ARE APPROVED BUILDING PLANS NEEDED WHEN SELLING IN SA?
Is the seller obliged to give copies of the plans of their property to prospective buyers? This is a question that comes up time and again during the sales process. The short answer is “No.” The long answer is a bit more complicated: it’s also the buyer’s right to ask for them, and even to include a clause to that effect in the offer to purchase (OTP). It is good to be prepared for this possibility.
In this article, we’ll look at the implications of both selling a property without approved plans, and/or doing building work without approved plans.
Where do you get the plans for your property?
If you built your house, or extended your home, you would have had to have proper plans drawn up and approved by your local municipality. This means that you should have a copy of your plans on hand. However, if this isn’t the case, you should be able to get the plans from your local municipality. Sometimes, though, municipalities do not have copies of plans on record. There are two main reasons that this could happen. Firstly, something has happened to their records e.g., there might have been a fire or a computer crash which destroyed all their records and plans. On rare occasions, for example, if the building is very old and has not been altered, there may be no plans on record at the local authority’s offices. When this happens, it is the current owner’s responsibility to have plans drawn up.
What happens if the municipal plans don't reflect my property?
If the building plans that you get from the municipality do not resemble or reflect the actual layout of your house and the buildings on your property, then you have to work out whether these differences would be considered major or minor alterations.
What is the difference between major vs. minor building work?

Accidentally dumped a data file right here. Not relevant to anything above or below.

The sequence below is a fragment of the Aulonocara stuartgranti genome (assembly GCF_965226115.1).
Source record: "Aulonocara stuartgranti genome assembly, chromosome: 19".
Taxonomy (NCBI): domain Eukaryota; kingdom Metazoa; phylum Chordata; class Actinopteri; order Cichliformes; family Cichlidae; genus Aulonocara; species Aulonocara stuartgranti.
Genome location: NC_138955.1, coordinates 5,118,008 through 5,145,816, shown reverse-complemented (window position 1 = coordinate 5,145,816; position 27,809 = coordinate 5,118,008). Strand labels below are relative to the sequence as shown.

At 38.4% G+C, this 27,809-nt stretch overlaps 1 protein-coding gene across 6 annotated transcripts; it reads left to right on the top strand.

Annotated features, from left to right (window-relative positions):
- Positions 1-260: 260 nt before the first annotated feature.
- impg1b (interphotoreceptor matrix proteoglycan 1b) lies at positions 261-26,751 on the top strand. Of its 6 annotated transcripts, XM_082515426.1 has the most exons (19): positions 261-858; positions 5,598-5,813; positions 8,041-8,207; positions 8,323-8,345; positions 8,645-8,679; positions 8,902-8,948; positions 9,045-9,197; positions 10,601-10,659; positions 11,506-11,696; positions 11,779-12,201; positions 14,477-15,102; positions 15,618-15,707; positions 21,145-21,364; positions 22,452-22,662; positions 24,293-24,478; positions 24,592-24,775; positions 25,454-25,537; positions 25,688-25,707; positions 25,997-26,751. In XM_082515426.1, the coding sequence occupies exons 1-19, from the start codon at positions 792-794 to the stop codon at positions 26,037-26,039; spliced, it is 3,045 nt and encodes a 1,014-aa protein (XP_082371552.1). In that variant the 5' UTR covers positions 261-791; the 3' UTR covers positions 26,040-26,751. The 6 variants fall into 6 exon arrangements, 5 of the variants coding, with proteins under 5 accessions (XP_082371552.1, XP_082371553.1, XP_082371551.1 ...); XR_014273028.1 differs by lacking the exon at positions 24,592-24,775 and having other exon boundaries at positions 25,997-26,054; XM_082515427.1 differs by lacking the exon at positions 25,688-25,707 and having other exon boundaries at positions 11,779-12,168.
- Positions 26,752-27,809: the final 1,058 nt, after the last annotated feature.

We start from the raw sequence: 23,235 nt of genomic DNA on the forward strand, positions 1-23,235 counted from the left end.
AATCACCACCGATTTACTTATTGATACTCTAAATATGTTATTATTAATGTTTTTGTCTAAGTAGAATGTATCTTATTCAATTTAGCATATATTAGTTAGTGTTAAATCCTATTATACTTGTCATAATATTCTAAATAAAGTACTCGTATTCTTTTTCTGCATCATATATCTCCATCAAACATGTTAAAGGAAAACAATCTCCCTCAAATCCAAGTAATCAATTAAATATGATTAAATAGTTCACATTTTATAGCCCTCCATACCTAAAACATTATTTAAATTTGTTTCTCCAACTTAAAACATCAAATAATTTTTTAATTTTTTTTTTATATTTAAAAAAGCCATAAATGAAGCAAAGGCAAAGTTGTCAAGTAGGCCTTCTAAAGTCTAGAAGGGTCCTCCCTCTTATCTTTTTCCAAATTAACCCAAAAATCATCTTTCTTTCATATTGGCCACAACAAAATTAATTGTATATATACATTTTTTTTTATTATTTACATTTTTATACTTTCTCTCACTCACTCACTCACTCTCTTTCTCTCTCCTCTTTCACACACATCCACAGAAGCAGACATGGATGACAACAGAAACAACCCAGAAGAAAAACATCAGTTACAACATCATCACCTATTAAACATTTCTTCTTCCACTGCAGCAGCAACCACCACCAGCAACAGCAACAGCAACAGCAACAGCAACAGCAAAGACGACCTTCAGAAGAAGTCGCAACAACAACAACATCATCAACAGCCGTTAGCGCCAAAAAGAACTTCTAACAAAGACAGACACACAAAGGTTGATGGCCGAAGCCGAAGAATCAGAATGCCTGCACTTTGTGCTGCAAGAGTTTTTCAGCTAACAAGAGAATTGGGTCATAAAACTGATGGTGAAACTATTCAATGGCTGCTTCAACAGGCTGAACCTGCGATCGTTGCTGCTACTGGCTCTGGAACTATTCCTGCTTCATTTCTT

As a general principle, all building work on your property needs to be approved. In other words, plans must be submitted to the municipality before you start building. However, minor building work doesn't need planning permission. Examples include:
- Structures that people would not live in. For example, a garden shed or a wendy house (less than 5 m2) that you put up for your children to play in, a pergola, or a gazebo.
- Repairing or replacing your roof – with similar materials.
- Internal alterations unless they could affect the structural safety of the building. For example, if you demolish a load-bearing wall to connect two rooms, you will need planning permission before you start work.
Exceptions that require planning approval
Depending on the municipality, there could be two exceptions to this rule:
- The installation of solar or other alternative power systems needs planning approval to ensure that they are up to specification and safe.
- Swimming pools might require planning approval for two reasons: the construction of a swimming pool usually needs major excavation work and, secondly, following a spate of drownings, some local authorities have introduced regulations related to pool security and access.
It is possible that the approved plans do not exactly reflect your property, but if the changes are significant structural alterations (for example, if there is an additional room or an outhouse like a garden cottage), then plans need to have been submitted — if not, the responsibility then lies on the current homeowner to have new plans drawn up and approved to reflect the changes. The municipality could either reject the plans and/or penalise the owner and could even demand that any illegal structures be demolished. That is why most buyers will insist that the seller has up-to-date approved plans of the property.